Well hello there people of good taste!
Happy Autumn Equinox, for it is that time in the annual cycle once again when the Sun begins to dip down a little lower in the sky each day, the trees are bearing their ripe and juicy fruits and dreams are beginning to turn to cosy woollen jumpers and hot cider. Autumn is a beautiful season here in the UK; it’s not too cold, we still get those bright sunny days, but primarily I feel its because we are privileged to bear witness to the very marked changing of our landscape, as the trees, plants and animals begin the process of slowing down, sensing Winter in the near distance.
As we make this transition, I’m back with you again to bring you another conversation with a fascinating, gifted and tuned-in gentleman by the name of Luke Brown. As I mention in the into, this podcast was fortuitous in that I had no idea Luke was going to be my guest until I arrived at my friend Sophia’s house and there he was. It seemed too good an opportunity to pass up and tired though he was, Luke graciously stepped up for a wonderfully entertaining chat covering his entire genesis as an artist. Please go and check out his work, it’s truly quite incredible.
A special mention goes out to Twisted Records for the kindness of allowing me to use Younger Brother’s track Bedtime Story from A Flock of Bleeps, cheers guys! And also to Carl Youri for the lovely photo below documenting the occasion.
Next time on the podcast I’ll be talking with Carl H Smith, Director of the Learning Technology Research Centre (LTRC) at London’s Ravensbourne University, a man on a mission to explore and define new frontiers of human sensory experience through the creative utilisation of emergent technologies. He’s a dude!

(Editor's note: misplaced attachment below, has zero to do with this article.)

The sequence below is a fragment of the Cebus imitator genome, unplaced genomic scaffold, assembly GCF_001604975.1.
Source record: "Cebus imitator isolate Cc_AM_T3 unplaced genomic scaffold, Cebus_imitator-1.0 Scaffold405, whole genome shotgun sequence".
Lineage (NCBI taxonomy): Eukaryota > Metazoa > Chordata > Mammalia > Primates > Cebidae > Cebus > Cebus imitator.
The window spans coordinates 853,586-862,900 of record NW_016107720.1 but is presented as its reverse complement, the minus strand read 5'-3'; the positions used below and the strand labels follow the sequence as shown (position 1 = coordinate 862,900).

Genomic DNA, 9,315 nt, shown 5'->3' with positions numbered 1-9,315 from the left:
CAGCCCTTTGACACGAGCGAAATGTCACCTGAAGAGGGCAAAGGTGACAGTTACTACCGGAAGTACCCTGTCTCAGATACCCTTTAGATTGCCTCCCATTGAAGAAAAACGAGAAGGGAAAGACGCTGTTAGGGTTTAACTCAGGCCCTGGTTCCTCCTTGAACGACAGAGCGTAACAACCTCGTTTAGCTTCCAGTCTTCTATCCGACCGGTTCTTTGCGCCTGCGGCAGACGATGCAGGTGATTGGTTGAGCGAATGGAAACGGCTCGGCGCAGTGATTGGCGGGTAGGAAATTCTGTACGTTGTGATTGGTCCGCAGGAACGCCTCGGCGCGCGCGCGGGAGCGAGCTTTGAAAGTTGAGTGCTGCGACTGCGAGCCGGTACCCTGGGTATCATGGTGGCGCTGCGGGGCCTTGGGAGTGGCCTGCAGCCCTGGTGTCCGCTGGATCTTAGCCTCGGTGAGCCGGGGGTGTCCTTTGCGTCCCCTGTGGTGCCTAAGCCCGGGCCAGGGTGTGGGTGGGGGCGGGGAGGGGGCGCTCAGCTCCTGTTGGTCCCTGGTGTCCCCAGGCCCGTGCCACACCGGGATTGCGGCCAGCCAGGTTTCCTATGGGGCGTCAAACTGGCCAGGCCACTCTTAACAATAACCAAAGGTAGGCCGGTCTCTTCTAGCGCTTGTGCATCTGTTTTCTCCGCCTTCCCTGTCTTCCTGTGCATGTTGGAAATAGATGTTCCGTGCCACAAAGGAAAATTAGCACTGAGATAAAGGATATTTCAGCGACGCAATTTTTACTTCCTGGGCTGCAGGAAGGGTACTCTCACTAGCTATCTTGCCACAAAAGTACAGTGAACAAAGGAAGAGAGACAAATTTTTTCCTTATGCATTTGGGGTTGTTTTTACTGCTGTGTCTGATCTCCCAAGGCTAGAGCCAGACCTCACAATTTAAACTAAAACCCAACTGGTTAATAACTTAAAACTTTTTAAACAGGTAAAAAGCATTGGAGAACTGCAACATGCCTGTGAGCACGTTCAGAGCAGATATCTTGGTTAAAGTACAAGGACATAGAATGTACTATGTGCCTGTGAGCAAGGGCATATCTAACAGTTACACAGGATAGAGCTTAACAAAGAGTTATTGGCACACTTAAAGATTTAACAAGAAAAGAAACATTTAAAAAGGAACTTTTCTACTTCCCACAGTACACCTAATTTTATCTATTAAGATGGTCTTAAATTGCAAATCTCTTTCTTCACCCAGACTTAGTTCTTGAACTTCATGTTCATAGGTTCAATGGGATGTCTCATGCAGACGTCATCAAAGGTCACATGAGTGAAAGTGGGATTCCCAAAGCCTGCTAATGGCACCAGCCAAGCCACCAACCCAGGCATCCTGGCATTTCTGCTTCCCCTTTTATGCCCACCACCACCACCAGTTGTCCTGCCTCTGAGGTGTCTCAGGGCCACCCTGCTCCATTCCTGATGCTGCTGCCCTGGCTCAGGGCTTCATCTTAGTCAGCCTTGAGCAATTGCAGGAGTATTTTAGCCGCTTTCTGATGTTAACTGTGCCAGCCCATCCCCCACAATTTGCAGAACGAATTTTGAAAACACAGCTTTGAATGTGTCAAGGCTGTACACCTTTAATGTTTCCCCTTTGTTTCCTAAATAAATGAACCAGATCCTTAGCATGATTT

- Growing up in London, Ontario
- The life-changing effects of an early journey
- On translating visions into form through creativity
- Dissecting and displaying the psychedelic experience as a visual artist
- On early art school experiences in conjunction with psychedelics
- The sensory and communicative dialogue with entheogenic substances
- Luke recounts in detail a deeply psycho-spiritual healing with Psilocybin mushrooms
- Pre and Post-Photoshop and the digital revolution
- Growing in popularity as a result of digital exposure
- On travelling, tattooing and moving to Bali
- Re-mixing digital and analogue methodologies
- The ups and downs of getting truly focused on the creation process
- Luke’s digital presence
Luke Brown’s paintings are a beautiful combination of traditional and digital methods of creation, with a specialism in manifesting extraordinary complex entheogenic dimensions. He describes himself as an explorer, part of a new generation of visionary artists changing the way we view culture and its ties. Most of his works revolve around lucidity and visions obtained through dreaming and sacred plant journeys. These have been the source of his creativity and are clearly reflected in the symmetries and organic, moving surfaces of his work. Digital media allows him to depict his art with incredible detail, closely reflecting the movements of his mind.
Luke is intent on mapping his hyperspatial experiences with utmost accuracy as a form of multidimensional cartography. His works have been shown internationally, alongside such visionary heavyweights such as Alex Grey, HR Giger, Robert Venosa and Ernst Fuchs.
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